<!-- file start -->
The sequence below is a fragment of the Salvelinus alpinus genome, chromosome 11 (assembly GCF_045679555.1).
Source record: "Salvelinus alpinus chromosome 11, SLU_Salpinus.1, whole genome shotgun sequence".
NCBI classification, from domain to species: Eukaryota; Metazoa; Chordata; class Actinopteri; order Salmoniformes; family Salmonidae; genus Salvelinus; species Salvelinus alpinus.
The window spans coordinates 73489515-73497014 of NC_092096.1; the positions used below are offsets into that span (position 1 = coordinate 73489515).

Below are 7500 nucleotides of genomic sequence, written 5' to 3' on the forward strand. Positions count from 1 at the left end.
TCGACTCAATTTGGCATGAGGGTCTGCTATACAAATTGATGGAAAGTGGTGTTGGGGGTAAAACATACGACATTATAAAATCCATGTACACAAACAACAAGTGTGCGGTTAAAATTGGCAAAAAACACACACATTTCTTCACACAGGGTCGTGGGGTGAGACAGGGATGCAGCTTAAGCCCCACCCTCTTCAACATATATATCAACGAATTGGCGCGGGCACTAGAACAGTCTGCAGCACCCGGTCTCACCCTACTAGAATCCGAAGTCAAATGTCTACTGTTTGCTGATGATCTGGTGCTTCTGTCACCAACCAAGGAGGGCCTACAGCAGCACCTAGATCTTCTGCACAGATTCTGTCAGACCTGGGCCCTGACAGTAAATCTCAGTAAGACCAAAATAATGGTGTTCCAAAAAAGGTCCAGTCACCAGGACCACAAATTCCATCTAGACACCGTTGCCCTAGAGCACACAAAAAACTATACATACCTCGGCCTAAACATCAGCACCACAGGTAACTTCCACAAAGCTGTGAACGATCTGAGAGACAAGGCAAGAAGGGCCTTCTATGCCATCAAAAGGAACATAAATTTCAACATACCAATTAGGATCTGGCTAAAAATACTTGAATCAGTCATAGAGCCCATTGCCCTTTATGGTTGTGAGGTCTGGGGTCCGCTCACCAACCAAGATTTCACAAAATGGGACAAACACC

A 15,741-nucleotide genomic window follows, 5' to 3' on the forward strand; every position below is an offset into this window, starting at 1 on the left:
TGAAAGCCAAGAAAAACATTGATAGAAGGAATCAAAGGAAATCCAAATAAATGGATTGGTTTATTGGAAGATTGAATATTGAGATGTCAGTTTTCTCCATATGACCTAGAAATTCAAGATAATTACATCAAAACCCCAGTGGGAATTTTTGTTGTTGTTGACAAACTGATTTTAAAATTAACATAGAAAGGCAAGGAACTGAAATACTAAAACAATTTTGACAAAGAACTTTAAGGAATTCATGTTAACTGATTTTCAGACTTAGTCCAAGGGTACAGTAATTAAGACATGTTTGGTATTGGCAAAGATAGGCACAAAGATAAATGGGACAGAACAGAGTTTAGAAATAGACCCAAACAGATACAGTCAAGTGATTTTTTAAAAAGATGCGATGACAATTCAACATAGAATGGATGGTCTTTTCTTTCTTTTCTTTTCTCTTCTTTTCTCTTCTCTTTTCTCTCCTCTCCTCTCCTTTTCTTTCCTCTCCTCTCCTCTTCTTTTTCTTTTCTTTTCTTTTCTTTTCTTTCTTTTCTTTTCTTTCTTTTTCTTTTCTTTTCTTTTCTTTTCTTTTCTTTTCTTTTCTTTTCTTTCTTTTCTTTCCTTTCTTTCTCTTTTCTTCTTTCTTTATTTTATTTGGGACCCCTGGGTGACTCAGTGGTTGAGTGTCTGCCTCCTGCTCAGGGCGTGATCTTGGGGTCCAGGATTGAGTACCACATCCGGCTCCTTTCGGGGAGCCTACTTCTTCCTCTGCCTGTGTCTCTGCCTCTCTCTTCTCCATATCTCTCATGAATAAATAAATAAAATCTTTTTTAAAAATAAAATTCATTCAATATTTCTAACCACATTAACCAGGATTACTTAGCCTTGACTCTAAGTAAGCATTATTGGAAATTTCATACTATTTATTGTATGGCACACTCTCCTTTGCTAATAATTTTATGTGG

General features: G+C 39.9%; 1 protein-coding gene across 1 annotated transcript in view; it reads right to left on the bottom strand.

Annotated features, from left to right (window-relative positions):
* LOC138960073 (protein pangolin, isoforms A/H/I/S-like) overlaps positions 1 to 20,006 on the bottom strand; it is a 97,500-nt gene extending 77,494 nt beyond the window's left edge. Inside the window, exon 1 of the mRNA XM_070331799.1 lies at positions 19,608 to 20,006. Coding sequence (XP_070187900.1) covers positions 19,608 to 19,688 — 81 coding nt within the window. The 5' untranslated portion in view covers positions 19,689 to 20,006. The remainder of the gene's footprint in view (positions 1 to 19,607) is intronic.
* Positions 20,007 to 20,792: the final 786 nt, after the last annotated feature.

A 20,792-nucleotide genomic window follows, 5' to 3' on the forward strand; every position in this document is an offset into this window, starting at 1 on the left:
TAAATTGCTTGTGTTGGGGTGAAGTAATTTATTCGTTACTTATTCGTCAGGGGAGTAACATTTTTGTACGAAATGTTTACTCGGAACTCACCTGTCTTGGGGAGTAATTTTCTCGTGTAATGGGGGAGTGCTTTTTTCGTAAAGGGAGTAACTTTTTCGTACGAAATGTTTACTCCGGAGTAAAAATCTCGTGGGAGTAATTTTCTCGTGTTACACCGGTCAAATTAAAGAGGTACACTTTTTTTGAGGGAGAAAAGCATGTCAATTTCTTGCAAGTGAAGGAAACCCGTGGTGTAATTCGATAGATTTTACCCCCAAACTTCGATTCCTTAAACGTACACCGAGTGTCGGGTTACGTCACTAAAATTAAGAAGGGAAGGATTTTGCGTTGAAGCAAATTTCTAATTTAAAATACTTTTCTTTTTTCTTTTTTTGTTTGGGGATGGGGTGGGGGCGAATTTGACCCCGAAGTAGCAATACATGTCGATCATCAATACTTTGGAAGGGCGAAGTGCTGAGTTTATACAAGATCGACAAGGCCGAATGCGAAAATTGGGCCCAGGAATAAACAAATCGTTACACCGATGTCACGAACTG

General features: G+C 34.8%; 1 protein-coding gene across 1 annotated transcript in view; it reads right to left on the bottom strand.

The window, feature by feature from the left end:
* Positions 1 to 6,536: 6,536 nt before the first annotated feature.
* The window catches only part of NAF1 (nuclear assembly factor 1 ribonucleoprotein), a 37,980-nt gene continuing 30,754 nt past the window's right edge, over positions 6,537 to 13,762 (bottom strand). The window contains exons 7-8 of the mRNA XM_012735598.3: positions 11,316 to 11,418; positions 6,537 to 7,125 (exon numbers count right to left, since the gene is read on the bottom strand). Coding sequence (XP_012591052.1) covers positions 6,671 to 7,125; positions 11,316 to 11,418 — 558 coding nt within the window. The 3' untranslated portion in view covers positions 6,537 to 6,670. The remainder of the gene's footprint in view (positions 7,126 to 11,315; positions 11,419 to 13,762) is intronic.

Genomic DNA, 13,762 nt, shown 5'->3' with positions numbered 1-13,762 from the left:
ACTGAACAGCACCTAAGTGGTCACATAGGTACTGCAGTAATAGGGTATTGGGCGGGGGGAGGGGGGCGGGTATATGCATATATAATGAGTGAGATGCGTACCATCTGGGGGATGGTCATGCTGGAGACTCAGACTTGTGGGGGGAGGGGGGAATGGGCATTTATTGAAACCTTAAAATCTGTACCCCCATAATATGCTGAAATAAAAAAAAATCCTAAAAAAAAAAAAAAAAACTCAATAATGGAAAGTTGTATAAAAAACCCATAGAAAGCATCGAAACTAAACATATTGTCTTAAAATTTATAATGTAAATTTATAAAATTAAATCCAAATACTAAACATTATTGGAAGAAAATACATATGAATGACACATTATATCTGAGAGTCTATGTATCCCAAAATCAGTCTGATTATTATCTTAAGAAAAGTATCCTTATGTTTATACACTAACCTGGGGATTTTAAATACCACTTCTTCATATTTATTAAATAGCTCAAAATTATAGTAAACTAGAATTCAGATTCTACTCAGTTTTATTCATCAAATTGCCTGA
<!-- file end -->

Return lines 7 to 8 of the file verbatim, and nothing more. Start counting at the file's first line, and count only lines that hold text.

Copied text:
A 15,741-nucleotide genomic window follows, 5' to 3' on the forward strand; every position below is an offset into this window, starting at 1 on the left:
TGAAAGCCAAGAAAAACATTGATAGAAGGAATCAAAGGAAATCCAAATAAATGGATTGGTTTATTGGAAGATTGAATATTGAGATGTCAGTTTTCTCCATATGACCTAGAAATTCAAGATAATTACATCAAAACCCCAGTGGGAATTTTTGTTGTTGTTGACAAACTGATTTTAAAATTAACATAGAAAGGCAAGGAACTGAAATACTAAAACAATTTTGACAAAGAACTTTAAGGAATTCATGTTAACTGATTTTCAGACTTAGTCCAAGGGTACAGTAATTAAGACATGTTTGGTATTGGCAAAGATAGGCACAAAGATAAATGGGACAGAACAGAGTTTAGAAATAGACCCAAACAGATACAGTCAAGTGATTTTTTAAAAAGATGCGATGACAATTCAACATAGAATGGATGGTCTTTTCTTTCTTTTCTTTTCTCTTCTTTTCTCTTCTCTTTTCTCTCCTCTCCTCTCCTTTTCTTTCCTCTCCTCTCCTCTTCTTTTTCTTTTCTTTTCTTTTCTTTTCTTTCTTTTCTTTTCTTTCTTTTTCTTTTCTTTTCTTTTCTTTTCTTTTCTTTTCTTTTCTTTTCTTTCTTTTCTTTCCTTTCTTTCTCTTTTCTTCTTTCTTTATTTTATTTGGGACCCCTGGGTGACTCAGTGGTTGAGTGTCTGCCTCCTGCTCAGGGCGTGATCTTGGGGTCCAGGATTGAGTACCACATCCGGCTCCTTTCGGGGAGCCTACTTCTTCCTCTGCCTGTGTCTCTGCCTCTCTCTTCTCCATATCTCTCATGAATAAATAAATAAAATCTTTTTTAAAAATAAAATTCATTCAATATTTCTAACCACATTAACCAGGATTACTTAGCCTTGACTCTAAGTAAGCATTATTGGAAATTTCATACTATTTATTGTATGGCACACTCTCCTTTGCTAATAATTTTATGTGG